Rent For Houses Is Rising Faster Than Apartment Rent

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The Editors's picture
House rent rising faster than apartment rent

Monthly rent for houses is rising  faster than apartment rent due to the short supply of rental homes and Portland home rental rates lead U.S. metros areas, according to a new study.

Rental houses have been in high demand since the housing market crashed, but a lack of supply has made renting those homes more expensive, according to a new Zillow analysis, as the median monthly rent for single-family homes is rising faster than the median monthly rent for apartments.

While rents for both houses and apartments have slowed significantly over the past year, median rent for houses rose 1.3 percent annually to a monthly rent payment of $1,404, but median rent for apartments rose 0.5 percent, to a monthly rent payment of $1,551.

Portland house rent rising faster than apartment rent

In half of the 50 largest U.S. metros, median rent for houses is rising faster than median rent for apartments, and Portland leads the pack, according to Zillow.

In Portland, monthly rent for houses is rising at almost 4.5 percent annually, but monthly rent for apartments is falling.

 Over the past year, median apartment rent for Portland  fell just over 1 percent, to a monthly payment of $1,536.

Median apartment rent in Chicago is also falling, while rent for houses is rising just over 1 percent annually.

"When the market crashed, many families lost homes they owned during the foreclosure crisis, and now may not be able to afford to buy another as home prices rise,"  Zillow Chief Economist Dr. Svenja Gudell, said in the release.

"Those who want to buy are finding it difficult to find the right one, or may need a bit more time to come up with a down payment, but still want the advantage of space that single-family residences often provide.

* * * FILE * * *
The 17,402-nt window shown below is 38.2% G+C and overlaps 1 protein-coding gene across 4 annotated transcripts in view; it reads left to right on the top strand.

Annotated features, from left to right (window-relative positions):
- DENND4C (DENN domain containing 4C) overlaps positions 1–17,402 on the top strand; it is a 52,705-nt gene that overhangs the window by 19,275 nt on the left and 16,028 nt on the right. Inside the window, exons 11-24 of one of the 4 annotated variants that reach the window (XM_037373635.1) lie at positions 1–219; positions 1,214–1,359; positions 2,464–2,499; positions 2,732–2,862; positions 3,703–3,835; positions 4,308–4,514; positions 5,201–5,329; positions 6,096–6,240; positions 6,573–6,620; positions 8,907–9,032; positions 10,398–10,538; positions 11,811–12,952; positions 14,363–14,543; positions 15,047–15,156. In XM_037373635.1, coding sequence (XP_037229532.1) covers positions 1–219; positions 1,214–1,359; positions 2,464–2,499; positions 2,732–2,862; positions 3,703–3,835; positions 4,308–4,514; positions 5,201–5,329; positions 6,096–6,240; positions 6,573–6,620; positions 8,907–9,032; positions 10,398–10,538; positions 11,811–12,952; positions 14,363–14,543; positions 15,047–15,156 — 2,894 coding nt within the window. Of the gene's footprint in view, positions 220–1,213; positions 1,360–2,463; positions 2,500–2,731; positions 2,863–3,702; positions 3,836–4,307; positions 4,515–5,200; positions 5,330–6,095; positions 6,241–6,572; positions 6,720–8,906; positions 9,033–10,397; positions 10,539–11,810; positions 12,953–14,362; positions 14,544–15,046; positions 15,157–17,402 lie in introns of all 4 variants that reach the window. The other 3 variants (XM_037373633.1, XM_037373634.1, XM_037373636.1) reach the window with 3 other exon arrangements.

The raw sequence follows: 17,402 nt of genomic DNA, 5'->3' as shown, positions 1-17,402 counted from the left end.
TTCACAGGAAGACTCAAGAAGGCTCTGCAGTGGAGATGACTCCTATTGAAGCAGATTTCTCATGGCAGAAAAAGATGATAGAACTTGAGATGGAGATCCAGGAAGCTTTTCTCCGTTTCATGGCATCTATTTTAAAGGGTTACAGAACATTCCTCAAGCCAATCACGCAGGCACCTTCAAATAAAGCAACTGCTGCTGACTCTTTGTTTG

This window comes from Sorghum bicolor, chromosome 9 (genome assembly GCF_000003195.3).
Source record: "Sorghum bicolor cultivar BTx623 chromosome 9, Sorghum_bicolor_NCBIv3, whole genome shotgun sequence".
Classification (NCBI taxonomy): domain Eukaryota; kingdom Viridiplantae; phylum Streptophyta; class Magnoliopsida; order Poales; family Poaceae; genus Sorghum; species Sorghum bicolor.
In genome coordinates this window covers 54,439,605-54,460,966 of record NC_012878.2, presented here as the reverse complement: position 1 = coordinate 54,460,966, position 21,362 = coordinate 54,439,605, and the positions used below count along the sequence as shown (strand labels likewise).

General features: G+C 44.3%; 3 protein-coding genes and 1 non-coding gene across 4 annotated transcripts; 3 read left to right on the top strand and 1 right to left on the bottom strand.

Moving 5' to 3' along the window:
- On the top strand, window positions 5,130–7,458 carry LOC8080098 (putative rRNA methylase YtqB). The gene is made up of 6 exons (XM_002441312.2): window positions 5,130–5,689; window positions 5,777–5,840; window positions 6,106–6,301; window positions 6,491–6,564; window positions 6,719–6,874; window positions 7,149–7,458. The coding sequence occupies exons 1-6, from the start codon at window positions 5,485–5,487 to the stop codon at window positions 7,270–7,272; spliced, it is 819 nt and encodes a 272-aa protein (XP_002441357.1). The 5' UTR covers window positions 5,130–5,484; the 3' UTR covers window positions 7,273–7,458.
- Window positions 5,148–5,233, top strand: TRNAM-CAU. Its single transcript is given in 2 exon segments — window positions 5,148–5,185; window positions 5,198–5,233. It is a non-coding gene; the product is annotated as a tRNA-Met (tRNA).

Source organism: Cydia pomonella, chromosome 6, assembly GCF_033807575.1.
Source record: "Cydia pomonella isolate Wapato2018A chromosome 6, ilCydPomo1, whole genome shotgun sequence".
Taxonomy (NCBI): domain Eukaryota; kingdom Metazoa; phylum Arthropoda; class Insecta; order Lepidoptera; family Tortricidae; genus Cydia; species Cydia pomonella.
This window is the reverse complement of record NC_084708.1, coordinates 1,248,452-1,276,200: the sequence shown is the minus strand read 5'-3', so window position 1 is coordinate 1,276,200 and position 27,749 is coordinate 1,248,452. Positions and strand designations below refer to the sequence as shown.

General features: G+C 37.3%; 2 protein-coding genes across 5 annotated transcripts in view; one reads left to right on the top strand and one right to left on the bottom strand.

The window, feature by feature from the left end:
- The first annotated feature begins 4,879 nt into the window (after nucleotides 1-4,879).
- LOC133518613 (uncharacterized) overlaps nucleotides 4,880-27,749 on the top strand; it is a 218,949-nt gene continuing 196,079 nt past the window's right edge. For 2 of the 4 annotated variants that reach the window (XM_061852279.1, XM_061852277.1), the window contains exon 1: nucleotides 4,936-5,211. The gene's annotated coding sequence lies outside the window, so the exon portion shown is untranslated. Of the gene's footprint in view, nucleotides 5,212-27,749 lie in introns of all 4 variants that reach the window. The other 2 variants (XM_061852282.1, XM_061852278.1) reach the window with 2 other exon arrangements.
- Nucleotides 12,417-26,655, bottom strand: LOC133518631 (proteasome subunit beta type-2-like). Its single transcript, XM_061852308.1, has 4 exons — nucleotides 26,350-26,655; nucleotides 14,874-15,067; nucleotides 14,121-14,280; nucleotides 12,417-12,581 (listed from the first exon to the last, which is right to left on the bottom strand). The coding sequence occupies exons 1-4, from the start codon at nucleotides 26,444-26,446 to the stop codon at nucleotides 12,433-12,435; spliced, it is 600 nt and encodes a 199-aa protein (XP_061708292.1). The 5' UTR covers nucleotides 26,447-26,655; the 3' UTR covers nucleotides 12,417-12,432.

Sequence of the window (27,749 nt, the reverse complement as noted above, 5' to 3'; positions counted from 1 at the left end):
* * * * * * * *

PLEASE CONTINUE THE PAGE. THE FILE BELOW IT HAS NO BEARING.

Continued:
“This, coupled with the foreclosure crisis turning millions of homeowners into renters, is a big reason why demand for single-family rental homes has risen over the last few years. Even though rental homes are in high demand, apartment living remains an attractive option for many young renters who want to be close to work and amenities, like restaurants and grocery stores,” Gudell said.

45 percent of renters consider a single-family home

There are fewer single-family homes to rent than a decade ago. When the housing market crashed, investors scooped up many single-family homes lost to foreclosure and turned them into rentals. Almost 20 percent of all single-family homes across the U.S. were rented in 2016, up from 13.5 percent 10 years prior.

Meanwhile, rentals are in increasingly high demand because many aspiring homeowners don't have enough money to buy a home. A 20 percent down payment on a typical U.S. home costs more than two-thirds of the median household income, but can cost up to 180 percent of the median household income in pricier housing markets like San Jose and Los Angeles.

According to the 2017 Zillow Group Consumer Housing Trends Reporti (ZGR) coming out this fall, 45 percent of all recent renters consider renting a single-family home, but just 28 percent actually ended up renting one. The report also found that half of all buyers with children at home consider renting instead of buying during their home search, and according to the Census Bureau, 40 percent of families with children still living at home are renters.

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